Gut-derived lipopolysaccharides increase post-prandial oxidative stress via Nox2 activation in patients with impaired fasting glucose tolerance: effect of extra-virgin olive oil

  • Roberto Carnevale
  • Daniele Pastori
  • Cristina Nocella
  • Vittoria Cammisotto
  • Simona Bartimoccia
  • Marta Novo
  • Maria Del Ben
  • Alessio Farcomeni
  • Francesco Angelico
  • Francesco Violi
Original Contribution

Abstract

Purpose

Post-prandial phase is characterized by enhanced oxidative stress but the underlying mechanism is unclear. We investigated if gut-derived lipopolysaccharide (LPS) is implicated in this phenomenon and the effect of extra virgin olive oil (EVOO) in patients with impaired fasting glucose (IFG).

Methods

This is a randomized cross-over interventional study including 30 IFG patients, to receive a lunch with or without 10 g of EVOO. Serum LPS, Apo-B48, markers of oxidative stress such as oxidized LDL (oxLDL) and soluble Nox2-derived peptide (sNox2-dp), a marker of nicotinamide-adenine-dinucleotide-phosphate oxidase isoform Nox2 activation, and plasma polyphenols were determined before, 60 and 120 min after lunch.

Results

In patients not given EVOO oxidative stress as assessed by sNox2-dp and oxLDL significantly increased at 60 and 120 min concomitantly with an increase of LPS and Apo-B48. In these patients, changes of LPS were correlated with Apo-B48 (Rs = 0.542, p = 0.002) and oxLDL (Rs = 0.463, p = 0.010). At 120 min, LPS (β − 15.73, p < 0.001), Apo-B48 (β − 0.14, p = 0.004), sNox2-dp (β − 5.47, p = 0.030), and oxLDL (β − 42.80, p < 0.001) significantly differed between the two treatment groups. An inverse correlation was detected between polyphenols and oxLDL (R − 0.474, p < 0.005). In vitro study showed that LPS, at the same concentrations found in the human circulation, up-regulated Nox2-derived oxidative stress via interaction with Toll-like receptor 4.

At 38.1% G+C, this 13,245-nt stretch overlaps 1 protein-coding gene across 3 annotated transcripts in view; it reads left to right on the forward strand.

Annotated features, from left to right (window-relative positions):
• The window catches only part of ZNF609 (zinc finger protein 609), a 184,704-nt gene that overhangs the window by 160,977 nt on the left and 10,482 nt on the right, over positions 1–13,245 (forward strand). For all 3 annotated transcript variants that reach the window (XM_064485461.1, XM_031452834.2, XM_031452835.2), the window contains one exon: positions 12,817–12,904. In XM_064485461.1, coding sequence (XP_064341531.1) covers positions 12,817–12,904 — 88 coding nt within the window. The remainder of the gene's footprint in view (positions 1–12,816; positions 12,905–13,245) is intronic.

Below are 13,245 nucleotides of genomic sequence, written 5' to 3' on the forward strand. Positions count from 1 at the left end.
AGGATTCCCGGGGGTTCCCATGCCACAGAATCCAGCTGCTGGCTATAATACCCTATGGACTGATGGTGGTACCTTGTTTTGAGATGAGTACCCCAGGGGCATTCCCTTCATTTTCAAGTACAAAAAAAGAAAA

Conclusions

Post-prandial phase is characterized by an oxidative stress-related inflammation potentially triggered by LPS, a phenomenon mitigated by EVOO administration.

Keywords

Extra-virgin olive oil Lipopolysaccharide Oxidative stress 

Notes

Acknowledgements

We thank prof. Lorenzo Loffredo for his useful advice.

Author contributions

FV designed research, interpreted the results and wrote paper; RC designed research, wrote paper and performed experiments; CN, VC, SB, MN performed experiments; DP and AF performed statistical analysis; FA and MB recruited patients. All authors approved the final version of the article, including the authorship list.

Funding

This research did not receive any specific grant from funding agencies in the public, commercial or not-for-profit sectors.

Compliance with ethical standards

Conflict of interest

The authors state that they have no conflict of interest.

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Copyright information

© Springer-Verlag GmbH Germany, part of Springer Nature 2018

Authors and Affiliations

  • Roberto Carnevale
    • 1
  • Daniele Pastori
    • 2
  • Cristina Nocella
    • 3
  • Vittoria Cammisotto
    • 2
  • Simona Bartimoccia
    • 2
  • Marta Novo
    • 2
  • Maria Del Ben
    • 2
  • Alessio Farcomeni
    • 4
  • Francesco Angelico
    • 4
  • Francesco Violi
    • 2
  1. 1.Department of Medical-Surgical Sciences and BiotechnologiesSapienza University of RomeLatinaItaly
  2. 2.I Clinica Medica, Atherothrombosis Center, Department of Internal Medicine and Medical SpecialtiesSapienza University of RomeRomeItaly
  3. 3.Department of AngioCardioNeurologyIRCCS NeuroMedPozzilliItaly
  4. 4.Department of Public Health and Infectious Diseases“Sapienza” University of RomeRomeItaly

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